Dante's Peak (1997)

D: Roger Donaldson
S: Pierce Brosnan, Linda Hamilton

Yet another of the 1990s disaster flicks, this one boasting the unusual gimmick of a volcano as the source of the challenge to humanity to be overcome by the proper balance of characters. In this case those characters are the haunted geologist Pierce Brosnan whose delays facing a volcano in South America have cost him personal grief and strong, independent minded mayor Linda Hamilton, whose quiet little town in picture postcard America is about to become the site of all manner of impressive disaster movie moments.

Though credibility is often stretched in this genre, this particular film is careful to provide a whole team of varying experts to explain and foreshadow each of the big action highlights. It actually manages to be quite engrossing on an expository level, more detailed by far than the later Volcano and less taxing on the contrivance level than either Twister or Daylight). As Brosnan's team begin to investigate a series of strange incidents near a supposedly dormant volcano, the earth prepares to spew forth its wrath upon a seemingly undeserving populace. In contrast to Volcano's troubled Angelusians (complete with class and racial tensions), Dante's Peak is a charming little town which embodies a bourgeois utopia (which even manages to include some Jaws type local council conspiracies to keep it all quiet) one either longs to see destroyed by ash and lava or one fears for with the required vehemence. Either way, it works, because after a long set up, when this film begins to deliver the goods, it does so with style.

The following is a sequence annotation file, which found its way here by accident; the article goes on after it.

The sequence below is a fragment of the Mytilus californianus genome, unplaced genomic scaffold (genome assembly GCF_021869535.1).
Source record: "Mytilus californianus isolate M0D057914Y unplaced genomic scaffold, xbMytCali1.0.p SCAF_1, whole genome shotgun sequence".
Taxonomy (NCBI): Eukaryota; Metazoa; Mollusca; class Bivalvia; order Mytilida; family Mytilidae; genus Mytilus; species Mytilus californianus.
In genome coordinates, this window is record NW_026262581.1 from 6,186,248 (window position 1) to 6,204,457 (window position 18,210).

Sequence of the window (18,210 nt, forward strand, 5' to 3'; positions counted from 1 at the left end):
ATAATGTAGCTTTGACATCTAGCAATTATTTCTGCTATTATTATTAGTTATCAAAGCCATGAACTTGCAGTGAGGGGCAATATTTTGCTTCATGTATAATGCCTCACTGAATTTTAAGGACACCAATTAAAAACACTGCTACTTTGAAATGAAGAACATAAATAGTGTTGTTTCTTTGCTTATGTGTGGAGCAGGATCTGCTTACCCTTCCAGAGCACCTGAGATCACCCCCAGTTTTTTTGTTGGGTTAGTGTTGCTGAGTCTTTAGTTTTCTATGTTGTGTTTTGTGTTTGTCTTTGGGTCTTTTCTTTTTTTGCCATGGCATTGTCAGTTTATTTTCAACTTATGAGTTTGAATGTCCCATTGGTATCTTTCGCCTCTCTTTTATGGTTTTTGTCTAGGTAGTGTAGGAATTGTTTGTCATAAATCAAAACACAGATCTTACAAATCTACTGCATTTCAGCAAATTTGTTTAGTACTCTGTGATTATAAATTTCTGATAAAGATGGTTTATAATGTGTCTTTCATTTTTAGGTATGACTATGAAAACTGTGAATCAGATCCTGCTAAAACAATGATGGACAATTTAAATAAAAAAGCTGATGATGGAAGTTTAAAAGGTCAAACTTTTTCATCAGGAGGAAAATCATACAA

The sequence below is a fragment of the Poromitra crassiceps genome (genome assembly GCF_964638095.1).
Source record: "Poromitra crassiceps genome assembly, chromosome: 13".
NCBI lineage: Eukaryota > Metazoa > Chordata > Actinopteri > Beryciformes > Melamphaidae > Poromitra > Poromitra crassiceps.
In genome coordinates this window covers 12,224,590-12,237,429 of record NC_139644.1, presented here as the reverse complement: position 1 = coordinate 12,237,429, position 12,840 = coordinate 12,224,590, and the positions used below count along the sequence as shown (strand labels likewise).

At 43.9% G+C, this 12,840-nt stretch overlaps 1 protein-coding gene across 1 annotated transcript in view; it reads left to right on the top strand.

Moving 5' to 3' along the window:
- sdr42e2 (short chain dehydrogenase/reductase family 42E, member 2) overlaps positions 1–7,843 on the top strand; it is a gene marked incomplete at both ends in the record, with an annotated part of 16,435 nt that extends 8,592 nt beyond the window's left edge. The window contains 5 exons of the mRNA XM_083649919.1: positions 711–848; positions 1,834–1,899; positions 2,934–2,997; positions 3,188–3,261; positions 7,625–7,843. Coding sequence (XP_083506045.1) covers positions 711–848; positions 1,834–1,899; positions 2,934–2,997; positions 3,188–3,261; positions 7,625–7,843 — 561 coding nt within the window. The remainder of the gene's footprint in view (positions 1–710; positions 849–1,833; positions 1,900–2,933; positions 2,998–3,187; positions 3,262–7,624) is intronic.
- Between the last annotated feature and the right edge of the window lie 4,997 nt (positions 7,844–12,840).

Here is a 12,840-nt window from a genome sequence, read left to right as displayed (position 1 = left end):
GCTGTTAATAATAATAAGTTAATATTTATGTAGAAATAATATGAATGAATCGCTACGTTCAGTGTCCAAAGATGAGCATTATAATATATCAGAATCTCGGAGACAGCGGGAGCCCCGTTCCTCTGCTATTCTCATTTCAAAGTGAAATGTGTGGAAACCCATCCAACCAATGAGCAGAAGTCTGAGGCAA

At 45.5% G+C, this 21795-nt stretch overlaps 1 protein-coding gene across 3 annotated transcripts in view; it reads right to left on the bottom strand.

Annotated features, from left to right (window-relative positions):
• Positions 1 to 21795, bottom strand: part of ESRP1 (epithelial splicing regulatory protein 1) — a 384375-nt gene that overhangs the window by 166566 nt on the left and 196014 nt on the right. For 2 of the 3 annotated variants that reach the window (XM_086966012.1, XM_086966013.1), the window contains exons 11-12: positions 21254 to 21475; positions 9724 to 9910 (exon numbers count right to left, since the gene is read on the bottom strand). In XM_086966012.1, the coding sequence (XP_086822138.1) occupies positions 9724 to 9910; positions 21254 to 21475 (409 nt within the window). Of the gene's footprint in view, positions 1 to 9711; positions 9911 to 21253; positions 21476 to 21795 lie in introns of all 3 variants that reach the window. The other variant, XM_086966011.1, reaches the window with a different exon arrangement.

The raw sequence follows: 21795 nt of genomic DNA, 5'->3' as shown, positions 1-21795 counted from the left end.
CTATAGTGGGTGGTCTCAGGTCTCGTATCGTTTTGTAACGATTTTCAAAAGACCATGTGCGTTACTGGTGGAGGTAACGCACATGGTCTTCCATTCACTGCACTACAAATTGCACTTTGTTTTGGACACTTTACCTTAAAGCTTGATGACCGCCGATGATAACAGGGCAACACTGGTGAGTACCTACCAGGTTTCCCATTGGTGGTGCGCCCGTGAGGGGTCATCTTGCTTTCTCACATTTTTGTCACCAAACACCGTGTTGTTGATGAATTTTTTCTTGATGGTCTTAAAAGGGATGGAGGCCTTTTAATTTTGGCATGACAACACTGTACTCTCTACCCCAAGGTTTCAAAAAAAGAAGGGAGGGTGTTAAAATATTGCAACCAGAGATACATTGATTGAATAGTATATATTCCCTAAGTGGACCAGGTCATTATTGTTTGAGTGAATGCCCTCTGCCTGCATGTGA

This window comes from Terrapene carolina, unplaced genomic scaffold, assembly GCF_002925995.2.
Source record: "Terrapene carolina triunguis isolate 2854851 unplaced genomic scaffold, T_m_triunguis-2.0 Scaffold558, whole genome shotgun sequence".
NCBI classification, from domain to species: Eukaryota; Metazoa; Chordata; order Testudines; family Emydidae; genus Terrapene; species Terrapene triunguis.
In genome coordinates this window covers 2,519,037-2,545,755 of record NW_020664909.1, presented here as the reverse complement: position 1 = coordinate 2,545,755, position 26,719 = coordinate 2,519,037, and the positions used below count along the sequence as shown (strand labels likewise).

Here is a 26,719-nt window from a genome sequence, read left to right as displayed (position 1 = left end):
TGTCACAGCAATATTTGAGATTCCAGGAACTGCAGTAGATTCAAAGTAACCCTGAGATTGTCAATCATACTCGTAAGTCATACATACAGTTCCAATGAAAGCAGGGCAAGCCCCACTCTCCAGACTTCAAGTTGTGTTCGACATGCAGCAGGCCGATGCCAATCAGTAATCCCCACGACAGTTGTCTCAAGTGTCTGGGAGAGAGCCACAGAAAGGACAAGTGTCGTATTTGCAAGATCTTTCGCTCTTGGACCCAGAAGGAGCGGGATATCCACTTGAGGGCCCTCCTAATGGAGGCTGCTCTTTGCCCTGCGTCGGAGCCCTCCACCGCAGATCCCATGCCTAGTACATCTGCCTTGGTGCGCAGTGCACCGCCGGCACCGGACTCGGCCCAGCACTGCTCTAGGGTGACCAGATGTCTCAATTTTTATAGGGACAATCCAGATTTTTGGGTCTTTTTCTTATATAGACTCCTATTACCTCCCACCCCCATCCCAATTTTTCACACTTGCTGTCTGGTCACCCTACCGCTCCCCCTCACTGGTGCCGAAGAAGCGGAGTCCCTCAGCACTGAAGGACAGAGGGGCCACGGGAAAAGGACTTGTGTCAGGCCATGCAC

Inventive in its exploitation of the various stages of the volcanic eruption, and never focused solely upon the creeping lava which often dogs films on this phenomenon (few enough as they have been in recent years), it keeps coming up with challenges to the physical order which the characters meet with as much panic and decisiveness as befits their well established make up. Damaged bridges and falling ash are as much of a threat as melting or exploding scenery, and with crashing helicopters, blinded cars and collapsing buildings, there's far more to worry about here than simply getting out of the way before you burn. This kind of innovation keeps the film moving along (assisted by capable performances from the leads), and though the ending is a bit too happy for its own good, the carnage has been convincing enough to hold onto its audience from start to finish.

As with any disaster film, the name of the game is big budget special effects, and these are impressive in Dante's Peak. But Donaldson is also able to deliver some quieter moments focusing on the eerie, ash-laden landscape which add a frisson or two to the rush of adrenaline. Of course, this is a film which simply but be seen on the largest screen available or there is almost no point in watching it, but in widescreen on a large enough TV it might play at home. All-in-all the better of the two volcano films of the day (the 1996 TV movie Volcano: Fire on the Mountain does not qualify for competition), but as with Volcano, you should know what to expect before you pay to see it and not come home crying when you get it.

Review by Harvey O'Brien copyright 1998.